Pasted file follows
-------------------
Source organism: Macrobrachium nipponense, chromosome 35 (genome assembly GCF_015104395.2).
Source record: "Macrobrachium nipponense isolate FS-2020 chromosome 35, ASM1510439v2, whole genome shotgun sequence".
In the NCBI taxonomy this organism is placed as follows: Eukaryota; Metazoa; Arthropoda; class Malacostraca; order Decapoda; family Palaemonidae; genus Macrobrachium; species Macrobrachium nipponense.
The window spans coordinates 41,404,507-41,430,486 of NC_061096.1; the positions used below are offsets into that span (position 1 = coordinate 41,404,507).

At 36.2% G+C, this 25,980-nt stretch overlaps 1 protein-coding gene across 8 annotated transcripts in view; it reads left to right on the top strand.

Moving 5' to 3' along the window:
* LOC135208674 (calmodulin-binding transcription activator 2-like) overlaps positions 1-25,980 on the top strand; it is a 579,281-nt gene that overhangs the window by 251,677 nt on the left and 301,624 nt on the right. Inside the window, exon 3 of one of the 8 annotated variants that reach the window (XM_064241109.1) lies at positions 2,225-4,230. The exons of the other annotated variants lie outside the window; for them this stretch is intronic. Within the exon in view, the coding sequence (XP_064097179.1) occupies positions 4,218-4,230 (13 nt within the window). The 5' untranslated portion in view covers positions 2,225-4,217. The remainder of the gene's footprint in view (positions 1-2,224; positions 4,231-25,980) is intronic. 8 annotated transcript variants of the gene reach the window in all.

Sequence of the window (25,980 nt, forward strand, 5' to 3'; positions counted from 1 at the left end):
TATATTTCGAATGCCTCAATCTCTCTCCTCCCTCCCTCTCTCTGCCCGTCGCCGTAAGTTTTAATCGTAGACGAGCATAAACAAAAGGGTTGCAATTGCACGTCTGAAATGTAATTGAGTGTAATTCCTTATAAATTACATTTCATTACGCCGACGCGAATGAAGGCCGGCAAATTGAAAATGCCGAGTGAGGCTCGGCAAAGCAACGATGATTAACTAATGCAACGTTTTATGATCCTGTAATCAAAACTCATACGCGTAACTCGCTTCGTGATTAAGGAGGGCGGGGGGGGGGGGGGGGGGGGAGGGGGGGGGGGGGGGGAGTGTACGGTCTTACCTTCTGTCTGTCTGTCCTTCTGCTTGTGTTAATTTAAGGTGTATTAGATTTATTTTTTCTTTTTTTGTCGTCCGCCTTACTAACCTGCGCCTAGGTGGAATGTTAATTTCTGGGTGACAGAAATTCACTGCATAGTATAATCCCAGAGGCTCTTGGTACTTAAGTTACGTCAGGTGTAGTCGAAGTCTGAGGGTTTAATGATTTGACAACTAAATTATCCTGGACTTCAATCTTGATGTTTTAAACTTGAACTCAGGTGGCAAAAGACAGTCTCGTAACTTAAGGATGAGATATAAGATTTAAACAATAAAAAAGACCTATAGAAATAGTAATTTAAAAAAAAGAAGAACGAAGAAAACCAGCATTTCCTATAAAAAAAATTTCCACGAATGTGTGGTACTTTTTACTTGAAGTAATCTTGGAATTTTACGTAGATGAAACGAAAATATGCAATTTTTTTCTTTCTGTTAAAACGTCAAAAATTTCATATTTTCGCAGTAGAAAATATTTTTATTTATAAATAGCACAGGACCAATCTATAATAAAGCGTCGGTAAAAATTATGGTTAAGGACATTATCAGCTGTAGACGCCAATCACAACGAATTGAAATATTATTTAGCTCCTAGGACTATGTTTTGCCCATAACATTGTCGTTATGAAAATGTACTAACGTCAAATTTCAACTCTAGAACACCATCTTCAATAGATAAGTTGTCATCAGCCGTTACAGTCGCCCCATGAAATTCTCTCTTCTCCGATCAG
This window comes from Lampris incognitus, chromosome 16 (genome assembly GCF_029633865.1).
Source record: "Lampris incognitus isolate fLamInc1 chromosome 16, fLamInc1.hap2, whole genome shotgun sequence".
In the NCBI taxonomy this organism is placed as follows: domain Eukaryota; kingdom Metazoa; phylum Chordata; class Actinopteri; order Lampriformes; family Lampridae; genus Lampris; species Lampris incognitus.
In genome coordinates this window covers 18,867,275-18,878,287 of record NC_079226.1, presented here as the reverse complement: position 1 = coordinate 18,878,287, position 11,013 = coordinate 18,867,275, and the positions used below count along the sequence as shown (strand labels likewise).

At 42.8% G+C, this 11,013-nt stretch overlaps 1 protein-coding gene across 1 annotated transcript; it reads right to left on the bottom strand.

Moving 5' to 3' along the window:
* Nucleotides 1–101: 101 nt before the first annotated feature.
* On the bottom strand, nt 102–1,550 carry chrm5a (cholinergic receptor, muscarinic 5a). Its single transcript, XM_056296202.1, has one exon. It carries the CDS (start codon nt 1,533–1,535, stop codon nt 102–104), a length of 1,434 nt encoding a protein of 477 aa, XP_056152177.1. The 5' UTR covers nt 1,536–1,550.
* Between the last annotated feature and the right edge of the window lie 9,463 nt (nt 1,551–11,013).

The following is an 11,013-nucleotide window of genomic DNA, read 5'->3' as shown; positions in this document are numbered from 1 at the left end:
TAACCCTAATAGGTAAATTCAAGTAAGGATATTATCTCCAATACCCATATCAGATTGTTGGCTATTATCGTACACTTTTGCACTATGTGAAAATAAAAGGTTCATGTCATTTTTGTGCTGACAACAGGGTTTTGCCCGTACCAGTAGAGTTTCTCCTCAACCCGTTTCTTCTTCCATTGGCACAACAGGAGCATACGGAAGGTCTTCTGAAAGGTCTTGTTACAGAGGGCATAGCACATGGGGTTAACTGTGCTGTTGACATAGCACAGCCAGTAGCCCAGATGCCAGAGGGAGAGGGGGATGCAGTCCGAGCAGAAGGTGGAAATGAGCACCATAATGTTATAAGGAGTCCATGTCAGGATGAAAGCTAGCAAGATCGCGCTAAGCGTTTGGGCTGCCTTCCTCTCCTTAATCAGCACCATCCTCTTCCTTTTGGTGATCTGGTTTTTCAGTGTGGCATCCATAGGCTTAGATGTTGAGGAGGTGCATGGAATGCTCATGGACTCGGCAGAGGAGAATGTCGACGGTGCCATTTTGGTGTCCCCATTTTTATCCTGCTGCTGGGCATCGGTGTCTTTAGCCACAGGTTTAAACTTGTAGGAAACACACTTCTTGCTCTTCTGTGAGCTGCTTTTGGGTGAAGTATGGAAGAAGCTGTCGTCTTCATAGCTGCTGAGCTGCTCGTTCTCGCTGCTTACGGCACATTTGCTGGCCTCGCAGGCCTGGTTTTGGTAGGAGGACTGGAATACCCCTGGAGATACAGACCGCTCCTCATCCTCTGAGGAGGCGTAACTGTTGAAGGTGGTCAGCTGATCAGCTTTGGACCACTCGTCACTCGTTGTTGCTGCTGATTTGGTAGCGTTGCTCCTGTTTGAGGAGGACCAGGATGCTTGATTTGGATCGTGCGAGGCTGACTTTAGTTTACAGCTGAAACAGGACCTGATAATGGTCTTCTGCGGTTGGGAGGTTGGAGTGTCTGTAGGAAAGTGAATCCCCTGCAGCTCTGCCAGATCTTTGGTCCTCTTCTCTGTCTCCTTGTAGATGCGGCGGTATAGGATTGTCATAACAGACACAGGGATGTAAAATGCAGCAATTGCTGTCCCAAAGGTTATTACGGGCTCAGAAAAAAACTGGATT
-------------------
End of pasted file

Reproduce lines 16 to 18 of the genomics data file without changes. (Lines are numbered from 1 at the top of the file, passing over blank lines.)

* Nucleotides 1–101: 101 nt before the first annotated feature.
* On the bottom strand, nt 102–1,550 carry chrm5a (cholinergic receptor, muscarinic 5a). Its single transcript, XM_056296202.1, has one exon. It carries the CDS (start codon nt 1,533–1,535, stop codon nt 102–104), a length of 1,434 nt encoding a protein of 477 aa, XP_056152177.1. The 5' UTR covers nt 1,536–1,550.
* Between the last annotated feature and the right edge of the window lie 9,463 nt (nt 1,551–11,013).